Global economic growth failed to pick up from the sluggish pace seen in May, indicating that the world remains mired in the worst growth phase for three-and-a-half years. Once again, the lack of any growth driver was evident: weak rates of expansion in the US and UK, linked in part to rising political uncertainty, a struggling recovery in the Eurozone and renewed downturn in Japan coincided with an ongoing near-stagnation of the emerging markets.
Global economic growth
Developed v emerging markets
Second-weakest expansion in 3½ years
The JPMorgan Global PMI, compiled by Markit from its worldwide business surveys, held steady at 51.1 in June, rounding off the weakest quarter since the fourth quarter of 2012.
The data point to global GDP (at market prices) rising at an annual rate of just 1.5%, below the long-run average of 2.3% and signalling the weakest growth spell since the first half of 2013.
Emerging markets remained in an overall state of stagnation, continuing the trend seen over much of the past year. The emerging market-weighted PMI merely edged up from 49.8 in May to 50.1 in June.
Developed world growth meanwhile slipped to the second-lowest in just over three years, maintaining sluggish growth that has been evident since the down-shifting of gear back in February. The developed world PMI fell from 51.6 in May to 51.5.
The malaise was broad-based, with both manufacturing and services recording only modest growth rates in June. Services remained the stronger-growing sector, albeit by only a small margin, with the pace of expansion much reduced compared to that seen at the start of the year.
Manufacturing v services
Eurozone leads developed world
Of the four largest developed world economies, the Eurozone held on to the top spot in the PMI growth rankings, albeit by a slim margin, fuelled in particular by faster manufacturing growth. Producers continued to benefit from the weak euro as well as sluggish but ongoing improvements in domestic demand, the latter also helping drive further service sector growth. The surveys are signalling just 0.3% GDP growth, however.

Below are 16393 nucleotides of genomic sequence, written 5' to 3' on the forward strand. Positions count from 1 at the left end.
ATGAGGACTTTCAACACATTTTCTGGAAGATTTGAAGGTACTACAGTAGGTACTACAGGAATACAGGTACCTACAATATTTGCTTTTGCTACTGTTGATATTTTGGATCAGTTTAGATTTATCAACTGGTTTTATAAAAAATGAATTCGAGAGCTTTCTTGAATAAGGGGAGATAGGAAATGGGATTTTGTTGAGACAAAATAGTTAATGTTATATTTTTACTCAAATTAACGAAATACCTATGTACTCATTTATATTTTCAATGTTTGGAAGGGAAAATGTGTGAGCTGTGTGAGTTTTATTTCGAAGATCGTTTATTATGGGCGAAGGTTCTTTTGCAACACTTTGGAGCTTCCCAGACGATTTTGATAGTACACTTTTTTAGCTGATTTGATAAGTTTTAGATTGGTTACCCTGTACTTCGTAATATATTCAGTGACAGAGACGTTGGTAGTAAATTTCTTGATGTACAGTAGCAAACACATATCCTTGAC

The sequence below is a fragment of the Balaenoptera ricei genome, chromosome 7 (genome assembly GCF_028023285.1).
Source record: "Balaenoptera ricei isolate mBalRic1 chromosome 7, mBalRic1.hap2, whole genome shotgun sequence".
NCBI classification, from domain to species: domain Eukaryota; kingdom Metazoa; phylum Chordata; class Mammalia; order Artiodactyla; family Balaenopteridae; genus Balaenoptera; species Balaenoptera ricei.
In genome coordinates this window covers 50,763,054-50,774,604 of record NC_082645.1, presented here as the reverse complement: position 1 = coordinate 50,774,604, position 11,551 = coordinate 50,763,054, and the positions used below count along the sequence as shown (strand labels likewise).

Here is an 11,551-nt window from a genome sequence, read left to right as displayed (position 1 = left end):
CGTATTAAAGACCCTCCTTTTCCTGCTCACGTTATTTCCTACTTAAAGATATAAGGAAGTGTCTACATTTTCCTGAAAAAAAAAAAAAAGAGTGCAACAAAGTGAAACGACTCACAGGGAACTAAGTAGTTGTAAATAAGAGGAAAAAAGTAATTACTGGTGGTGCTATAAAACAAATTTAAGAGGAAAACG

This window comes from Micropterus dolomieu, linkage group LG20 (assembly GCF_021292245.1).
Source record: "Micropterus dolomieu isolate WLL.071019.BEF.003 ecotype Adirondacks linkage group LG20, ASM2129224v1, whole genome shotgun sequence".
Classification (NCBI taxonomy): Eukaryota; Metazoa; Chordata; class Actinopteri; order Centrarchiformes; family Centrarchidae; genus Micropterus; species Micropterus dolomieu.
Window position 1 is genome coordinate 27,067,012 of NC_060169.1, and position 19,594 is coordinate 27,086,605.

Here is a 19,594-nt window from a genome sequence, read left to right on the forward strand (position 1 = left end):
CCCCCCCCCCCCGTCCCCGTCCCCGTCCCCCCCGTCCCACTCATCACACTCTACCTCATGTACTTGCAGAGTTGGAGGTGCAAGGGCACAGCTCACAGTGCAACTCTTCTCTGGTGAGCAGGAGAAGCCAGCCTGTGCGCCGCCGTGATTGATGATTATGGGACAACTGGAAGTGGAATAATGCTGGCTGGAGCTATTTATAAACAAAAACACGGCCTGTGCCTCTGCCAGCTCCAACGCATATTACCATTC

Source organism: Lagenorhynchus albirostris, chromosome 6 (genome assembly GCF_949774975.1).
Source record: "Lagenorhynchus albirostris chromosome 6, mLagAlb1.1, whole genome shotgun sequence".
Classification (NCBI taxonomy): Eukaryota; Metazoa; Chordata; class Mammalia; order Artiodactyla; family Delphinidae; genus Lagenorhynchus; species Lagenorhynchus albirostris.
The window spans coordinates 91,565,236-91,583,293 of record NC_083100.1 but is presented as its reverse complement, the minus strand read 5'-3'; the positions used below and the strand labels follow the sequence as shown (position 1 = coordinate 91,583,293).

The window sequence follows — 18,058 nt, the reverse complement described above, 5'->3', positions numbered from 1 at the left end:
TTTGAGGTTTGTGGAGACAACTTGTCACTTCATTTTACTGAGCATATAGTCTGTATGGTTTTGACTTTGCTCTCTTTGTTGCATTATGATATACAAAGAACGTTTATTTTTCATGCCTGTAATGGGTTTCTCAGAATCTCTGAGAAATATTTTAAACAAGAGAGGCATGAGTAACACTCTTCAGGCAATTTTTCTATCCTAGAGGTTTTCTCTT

The UK also continued to expand, though much of the June data were collected prior to the country's referendum vote to leave the EU. Uncertainty regarding the referendum had already been a major factor bringing the PMIs down to a level that signals just 0.2% GDP growth in the second quarter, and the intensification of uncertainty after the vote, including the political upheaval, suggests there is a strong risk of the economy deteriorating in coming months.
Growth also remained disappointingly weak in the US compared to that seen at the turn of the year, with Markit's flash PMIs suggesting that the US economy continued to grow at an annualised pace of just less than 1% again in the second quarter. This represents the weakest extended period of growth seen in the US since the 2009 financial crisis, with businesses struggling amid weak global demand, the energy sector downturn, the strong dollar and uncertainty caused by the upcoming presidential elections.
Japan remained the worst-performing of the major developed economies - the Nikkei PMI surveys indicate one of the worst periods of growth seen over the past four years. The surveys point to a strong risk that the economy has slipped back into contraction in the second quarter as manufacturing has been hamstrung by the appreciation of the yen and services growth has failed to gain momentum.
Mixed news in emerging markets
The overall stagnation signalled across the emerging world masked marked variations by country.
The best news was seen in Russia, where the PMIs signalled the fastest rate of economic growth since February 2013, buoyed by expansion in both manufacturing and services. The improvement in the survey data suggests that Russia is pulling out of the energy-related slowdown and questions widespread expectations of the ongoing recession.
There was also better news out of Brazil, where the PMIs signalled an easing in the rate of decline to the slowest since January. That said, Brazil clearly remains the worst performing of the four 'BRIC' economies.
The Nikkei PMIs for India picked up signs of faster growth in manufacturing, but also suffered a slowdown in service sector growth, leaving the overall pace of economic expansion stubbornly subdued.
Similarly, in China, the Caixin PMI pointed to overall ongoing malaise in June. The bright spot was services, which reported the strongest upturn for 11 months, but that was offset by the steepest fall in manufacturing output since February. While the divergence in the two sectors points to a rebalancing of the economy towards services, the headline rate of growth eased to the weakest in four months and signalled a near-stagnation of overall business activity.
Major developed markets*
*uses Flash US PMI for June
Major emerging markets